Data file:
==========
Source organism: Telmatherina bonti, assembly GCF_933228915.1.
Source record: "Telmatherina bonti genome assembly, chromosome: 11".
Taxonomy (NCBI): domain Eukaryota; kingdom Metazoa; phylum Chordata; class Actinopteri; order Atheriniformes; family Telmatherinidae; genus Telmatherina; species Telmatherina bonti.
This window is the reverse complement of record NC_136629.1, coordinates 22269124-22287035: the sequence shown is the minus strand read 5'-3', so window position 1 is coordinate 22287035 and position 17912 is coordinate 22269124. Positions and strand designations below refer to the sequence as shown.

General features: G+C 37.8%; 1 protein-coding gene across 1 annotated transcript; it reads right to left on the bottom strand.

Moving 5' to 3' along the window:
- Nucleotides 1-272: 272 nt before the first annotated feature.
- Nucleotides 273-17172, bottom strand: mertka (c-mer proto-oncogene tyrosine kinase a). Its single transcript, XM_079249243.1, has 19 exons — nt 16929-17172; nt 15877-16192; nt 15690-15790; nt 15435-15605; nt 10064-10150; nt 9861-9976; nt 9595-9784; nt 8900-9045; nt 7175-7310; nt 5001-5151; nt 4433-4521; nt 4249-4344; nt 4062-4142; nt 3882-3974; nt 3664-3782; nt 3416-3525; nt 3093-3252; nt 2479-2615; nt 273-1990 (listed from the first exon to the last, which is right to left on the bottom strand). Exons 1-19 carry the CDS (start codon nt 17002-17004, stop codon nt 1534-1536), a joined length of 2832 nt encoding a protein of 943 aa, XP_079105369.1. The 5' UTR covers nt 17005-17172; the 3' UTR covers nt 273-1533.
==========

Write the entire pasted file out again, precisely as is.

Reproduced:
Source organism: Telmatherina bonti, assembly GCF_933228915.1.
Source record: "Telmatherina bonti genome assembly, chromosome: 11".
Taxonomy (NCBI): domain Eukaryota; kingdom Metazoa; phylum Chordata; class Actinopteri; order Atheriniformes; family Telmatherinidae; genus Telmatherina; species Telmatherina bonti.
This window is the reverse complement of record NC_136629.1, coordinates 22269124-22287035: the sequence shown is the minus strand read 5'-3', so window position 1 is coordinate 22287035 and position 17912 is coordinate 22269124. Positions and strand designations below refer to the sequence as shown.

General features: G+C 37.8%; 1 protein-coding gene across 1 annotated transcript; it reads right to left on the bottom strand.

Moving 5' to 3' along the window:
- Nucleotides 1-272: 272 nt before the first annotated feature.
- Nucleotides 273-17172, bottom strand: mertka (c-mer proto-oncogene tyrosine kinase a). Its single transcript, XM_079249243.1, has 19 exons — nt 16929-17172; nt 15877-16192; nt 15690-15790; nt 15435-15605; nt 10064-10150; nt 9861-9976; nt 9595-9784; nt 8900-9045; nt 7175-7310; nt 5001-5151; nt 4433-4521; nt 4249-4344; nt 4062-4142; nt 3882-3974; nt 3664-3782; nt 3416-3525; nt 3093-3252; nt 2479-2615; nt 273-1990 (listed from the first exon to the last, which is right to left on the bottom strand). Exons 1-19 carry the CDS (start codon nt 17002-17004, stop codon nt 1534-1536), a joined length of 2832 nt encoding a protein of 943 aa, XP_079105369.1. The 5' UTR covers nt 17005-17172; the 3' UTR covers nt 273-1533.